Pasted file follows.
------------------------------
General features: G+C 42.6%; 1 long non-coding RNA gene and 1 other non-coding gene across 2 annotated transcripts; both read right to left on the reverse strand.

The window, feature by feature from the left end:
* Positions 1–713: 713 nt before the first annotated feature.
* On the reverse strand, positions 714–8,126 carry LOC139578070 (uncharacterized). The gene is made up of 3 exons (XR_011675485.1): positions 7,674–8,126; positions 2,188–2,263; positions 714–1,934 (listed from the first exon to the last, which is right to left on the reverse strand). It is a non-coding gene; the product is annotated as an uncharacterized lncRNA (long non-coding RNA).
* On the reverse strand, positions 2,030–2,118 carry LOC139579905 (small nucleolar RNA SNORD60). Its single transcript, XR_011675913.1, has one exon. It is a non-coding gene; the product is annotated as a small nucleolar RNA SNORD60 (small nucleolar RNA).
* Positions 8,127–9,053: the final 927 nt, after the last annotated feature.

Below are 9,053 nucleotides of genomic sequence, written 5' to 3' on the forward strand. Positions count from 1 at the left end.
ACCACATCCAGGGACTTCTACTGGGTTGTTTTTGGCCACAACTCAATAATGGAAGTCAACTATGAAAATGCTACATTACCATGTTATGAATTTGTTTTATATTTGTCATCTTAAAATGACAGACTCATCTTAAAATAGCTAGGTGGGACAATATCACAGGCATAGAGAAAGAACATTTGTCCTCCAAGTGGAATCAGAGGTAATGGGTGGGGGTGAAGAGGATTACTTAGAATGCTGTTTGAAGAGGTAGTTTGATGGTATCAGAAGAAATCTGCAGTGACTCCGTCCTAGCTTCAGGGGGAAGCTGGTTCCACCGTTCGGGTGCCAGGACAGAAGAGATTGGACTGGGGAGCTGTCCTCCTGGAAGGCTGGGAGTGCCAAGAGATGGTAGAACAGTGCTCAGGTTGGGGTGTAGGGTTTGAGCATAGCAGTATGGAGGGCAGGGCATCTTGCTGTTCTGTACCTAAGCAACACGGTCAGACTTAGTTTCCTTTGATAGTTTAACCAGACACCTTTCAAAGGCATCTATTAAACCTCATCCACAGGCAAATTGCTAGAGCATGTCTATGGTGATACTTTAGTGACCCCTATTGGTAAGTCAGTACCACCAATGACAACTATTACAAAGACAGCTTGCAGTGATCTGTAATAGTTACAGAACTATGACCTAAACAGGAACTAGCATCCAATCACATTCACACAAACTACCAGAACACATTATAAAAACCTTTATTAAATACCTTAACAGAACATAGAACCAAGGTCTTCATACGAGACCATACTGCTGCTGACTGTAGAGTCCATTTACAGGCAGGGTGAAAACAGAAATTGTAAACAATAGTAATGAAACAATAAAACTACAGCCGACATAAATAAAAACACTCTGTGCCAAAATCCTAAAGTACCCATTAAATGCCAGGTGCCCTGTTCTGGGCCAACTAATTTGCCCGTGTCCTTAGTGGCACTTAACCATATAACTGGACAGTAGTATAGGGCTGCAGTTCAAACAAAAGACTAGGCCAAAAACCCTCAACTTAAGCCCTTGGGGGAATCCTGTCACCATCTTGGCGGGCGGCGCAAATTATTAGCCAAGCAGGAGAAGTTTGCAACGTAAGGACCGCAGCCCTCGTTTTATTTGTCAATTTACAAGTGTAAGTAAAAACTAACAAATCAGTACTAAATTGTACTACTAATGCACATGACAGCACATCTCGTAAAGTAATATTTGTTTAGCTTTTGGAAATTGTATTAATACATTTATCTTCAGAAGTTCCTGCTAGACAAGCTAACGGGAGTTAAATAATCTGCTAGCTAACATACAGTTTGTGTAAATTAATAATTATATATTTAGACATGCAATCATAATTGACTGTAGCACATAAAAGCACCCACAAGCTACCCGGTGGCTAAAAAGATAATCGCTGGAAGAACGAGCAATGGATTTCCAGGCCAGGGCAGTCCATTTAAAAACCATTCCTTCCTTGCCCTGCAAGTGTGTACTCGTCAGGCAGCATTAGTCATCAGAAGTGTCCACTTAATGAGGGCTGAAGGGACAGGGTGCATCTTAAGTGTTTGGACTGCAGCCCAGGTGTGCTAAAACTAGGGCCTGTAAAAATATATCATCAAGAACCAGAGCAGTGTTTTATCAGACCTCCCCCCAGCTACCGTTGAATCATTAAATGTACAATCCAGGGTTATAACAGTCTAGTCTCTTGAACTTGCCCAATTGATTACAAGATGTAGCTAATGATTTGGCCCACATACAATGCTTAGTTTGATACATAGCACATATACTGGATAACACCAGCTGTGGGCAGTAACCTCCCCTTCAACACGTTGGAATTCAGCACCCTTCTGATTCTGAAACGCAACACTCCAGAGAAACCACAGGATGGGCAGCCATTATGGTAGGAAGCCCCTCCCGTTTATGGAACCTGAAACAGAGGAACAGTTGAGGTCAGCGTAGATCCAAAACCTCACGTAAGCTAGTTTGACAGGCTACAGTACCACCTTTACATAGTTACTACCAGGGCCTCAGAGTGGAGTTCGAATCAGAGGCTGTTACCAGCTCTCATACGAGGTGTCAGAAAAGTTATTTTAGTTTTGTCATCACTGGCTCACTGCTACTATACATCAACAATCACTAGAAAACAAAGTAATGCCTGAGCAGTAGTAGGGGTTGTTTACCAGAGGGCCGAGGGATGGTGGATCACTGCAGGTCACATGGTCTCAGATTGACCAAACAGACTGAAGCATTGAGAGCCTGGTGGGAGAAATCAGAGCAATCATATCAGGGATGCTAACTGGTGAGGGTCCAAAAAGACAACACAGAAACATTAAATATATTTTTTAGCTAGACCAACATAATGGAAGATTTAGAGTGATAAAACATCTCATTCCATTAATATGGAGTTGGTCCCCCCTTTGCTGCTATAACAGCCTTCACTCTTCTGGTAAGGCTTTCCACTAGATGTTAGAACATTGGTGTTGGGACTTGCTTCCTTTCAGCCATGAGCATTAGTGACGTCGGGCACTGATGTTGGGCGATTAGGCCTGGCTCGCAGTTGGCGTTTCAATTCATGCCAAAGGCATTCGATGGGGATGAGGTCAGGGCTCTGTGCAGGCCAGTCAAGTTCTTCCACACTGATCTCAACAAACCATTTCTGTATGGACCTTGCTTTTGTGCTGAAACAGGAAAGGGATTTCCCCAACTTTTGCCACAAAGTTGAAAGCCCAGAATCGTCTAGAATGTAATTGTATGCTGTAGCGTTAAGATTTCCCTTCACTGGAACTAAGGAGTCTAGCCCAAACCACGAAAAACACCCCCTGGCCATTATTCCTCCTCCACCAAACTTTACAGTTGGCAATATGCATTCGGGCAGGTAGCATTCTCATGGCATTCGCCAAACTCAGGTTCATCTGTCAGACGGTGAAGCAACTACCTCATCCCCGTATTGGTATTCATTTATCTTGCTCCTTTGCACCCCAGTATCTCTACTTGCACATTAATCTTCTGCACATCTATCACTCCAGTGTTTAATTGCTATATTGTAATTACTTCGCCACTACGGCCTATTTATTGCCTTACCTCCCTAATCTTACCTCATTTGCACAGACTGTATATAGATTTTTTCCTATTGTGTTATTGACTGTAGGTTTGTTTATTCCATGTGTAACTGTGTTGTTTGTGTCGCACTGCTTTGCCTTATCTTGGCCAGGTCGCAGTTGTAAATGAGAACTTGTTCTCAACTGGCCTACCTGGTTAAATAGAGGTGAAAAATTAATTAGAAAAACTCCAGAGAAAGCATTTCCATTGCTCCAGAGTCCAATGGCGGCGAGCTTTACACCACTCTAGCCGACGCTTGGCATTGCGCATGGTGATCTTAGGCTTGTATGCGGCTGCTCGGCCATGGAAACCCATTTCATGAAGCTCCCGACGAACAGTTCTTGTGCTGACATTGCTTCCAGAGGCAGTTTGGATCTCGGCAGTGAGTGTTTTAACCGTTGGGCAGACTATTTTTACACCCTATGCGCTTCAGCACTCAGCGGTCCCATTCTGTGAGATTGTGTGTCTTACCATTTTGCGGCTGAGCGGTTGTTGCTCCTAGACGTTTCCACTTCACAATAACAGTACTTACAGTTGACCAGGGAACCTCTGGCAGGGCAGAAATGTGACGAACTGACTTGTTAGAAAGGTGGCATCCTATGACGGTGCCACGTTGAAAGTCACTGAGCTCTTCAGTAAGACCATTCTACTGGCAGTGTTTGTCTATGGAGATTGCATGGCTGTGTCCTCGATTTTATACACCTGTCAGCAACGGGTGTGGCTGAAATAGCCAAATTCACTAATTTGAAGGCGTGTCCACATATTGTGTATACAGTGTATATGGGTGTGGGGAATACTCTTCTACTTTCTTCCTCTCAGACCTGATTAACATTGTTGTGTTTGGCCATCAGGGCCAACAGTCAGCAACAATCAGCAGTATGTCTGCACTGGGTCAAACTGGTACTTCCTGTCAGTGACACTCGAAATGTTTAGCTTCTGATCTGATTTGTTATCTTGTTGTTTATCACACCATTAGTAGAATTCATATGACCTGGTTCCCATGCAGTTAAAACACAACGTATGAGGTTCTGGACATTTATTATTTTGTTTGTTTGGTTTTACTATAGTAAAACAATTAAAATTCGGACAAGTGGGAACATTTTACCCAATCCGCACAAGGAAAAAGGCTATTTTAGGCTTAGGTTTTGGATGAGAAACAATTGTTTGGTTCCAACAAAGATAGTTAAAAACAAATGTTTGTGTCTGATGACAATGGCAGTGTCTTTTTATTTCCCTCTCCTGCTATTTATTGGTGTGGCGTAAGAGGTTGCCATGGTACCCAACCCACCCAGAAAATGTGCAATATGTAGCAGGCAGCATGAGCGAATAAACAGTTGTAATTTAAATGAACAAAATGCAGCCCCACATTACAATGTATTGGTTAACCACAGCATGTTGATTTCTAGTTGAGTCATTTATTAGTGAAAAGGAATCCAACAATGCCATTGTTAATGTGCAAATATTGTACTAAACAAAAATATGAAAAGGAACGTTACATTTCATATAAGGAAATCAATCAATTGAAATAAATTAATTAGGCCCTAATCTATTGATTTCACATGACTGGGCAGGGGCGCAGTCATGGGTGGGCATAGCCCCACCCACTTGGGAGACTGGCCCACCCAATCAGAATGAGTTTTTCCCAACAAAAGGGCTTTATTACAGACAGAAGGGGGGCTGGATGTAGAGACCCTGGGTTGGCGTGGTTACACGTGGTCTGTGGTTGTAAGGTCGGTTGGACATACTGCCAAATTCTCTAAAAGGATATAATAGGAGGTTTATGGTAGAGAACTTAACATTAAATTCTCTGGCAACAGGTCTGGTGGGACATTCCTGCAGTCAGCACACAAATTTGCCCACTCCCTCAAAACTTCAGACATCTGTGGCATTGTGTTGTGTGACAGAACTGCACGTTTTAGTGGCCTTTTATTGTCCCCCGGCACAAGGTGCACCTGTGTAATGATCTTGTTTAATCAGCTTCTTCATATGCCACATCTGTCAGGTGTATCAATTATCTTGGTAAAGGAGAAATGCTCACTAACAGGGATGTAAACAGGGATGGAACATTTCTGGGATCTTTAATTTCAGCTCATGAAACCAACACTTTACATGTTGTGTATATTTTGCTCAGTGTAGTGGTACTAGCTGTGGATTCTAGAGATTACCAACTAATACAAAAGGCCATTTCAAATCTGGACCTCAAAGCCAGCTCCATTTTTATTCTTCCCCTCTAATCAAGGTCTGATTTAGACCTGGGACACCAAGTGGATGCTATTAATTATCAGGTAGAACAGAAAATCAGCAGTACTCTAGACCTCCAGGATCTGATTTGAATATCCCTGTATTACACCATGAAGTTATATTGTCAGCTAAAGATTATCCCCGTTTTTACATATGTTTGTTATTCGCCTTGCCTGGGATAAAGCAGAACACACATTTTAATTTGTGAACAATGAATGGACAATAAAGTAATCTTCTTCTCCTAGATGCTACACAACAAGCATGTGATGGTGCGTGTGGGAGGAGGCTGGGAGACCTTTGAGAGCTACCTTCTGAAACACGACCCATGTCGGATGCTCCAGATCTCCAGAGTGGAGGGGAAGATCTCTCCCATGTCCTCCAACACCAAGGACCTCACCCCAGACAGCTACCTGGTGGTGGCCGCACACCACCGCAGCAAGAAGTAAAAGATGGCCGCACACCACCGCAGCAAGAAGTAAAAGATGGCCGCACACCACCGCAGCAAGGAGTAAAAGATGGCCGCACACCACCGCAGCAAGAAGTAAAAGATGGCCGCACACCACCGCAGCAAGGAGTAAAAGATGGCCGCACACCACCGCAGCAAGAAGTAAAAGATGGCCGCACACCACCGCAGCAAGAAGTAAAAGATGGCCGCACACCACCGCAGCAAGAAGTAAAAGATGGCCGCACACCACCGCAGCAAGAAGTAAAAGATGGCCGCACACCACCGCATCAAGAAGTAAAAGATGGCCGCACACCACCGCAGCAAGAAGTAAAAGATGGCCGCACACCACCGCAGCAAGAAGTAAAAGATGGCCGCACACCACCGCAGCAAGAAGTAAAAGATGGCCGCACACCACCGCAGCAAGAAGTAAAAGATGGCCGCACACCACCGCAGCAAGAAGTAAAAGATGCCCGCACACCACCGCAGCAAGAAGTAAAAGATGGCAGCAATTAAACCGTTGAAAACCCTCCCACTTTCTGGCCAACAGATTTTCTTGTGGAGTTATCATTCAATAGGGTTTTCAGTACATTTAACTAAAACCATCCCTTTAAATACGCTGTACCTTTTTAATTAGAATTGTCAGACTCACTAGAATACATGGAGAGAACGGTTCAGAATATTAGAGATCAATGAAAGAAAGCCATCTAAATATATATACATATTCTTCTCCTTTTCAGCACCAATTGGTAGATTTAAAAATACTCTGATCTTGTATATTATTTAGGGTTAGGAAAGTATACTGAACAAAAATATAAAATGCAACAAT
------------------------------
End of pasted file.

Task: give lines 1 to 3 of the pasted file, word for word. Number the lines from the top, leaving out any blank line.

General features: G+C 42.6%; 1 long non-coding RNA gene and 1 other non-coding gene across 2 annotated transcripts; both read right to left on the reverse strand.

The window, feature by feature from the left end:
* Positions 1–713: 713 nt before the first annotated feature.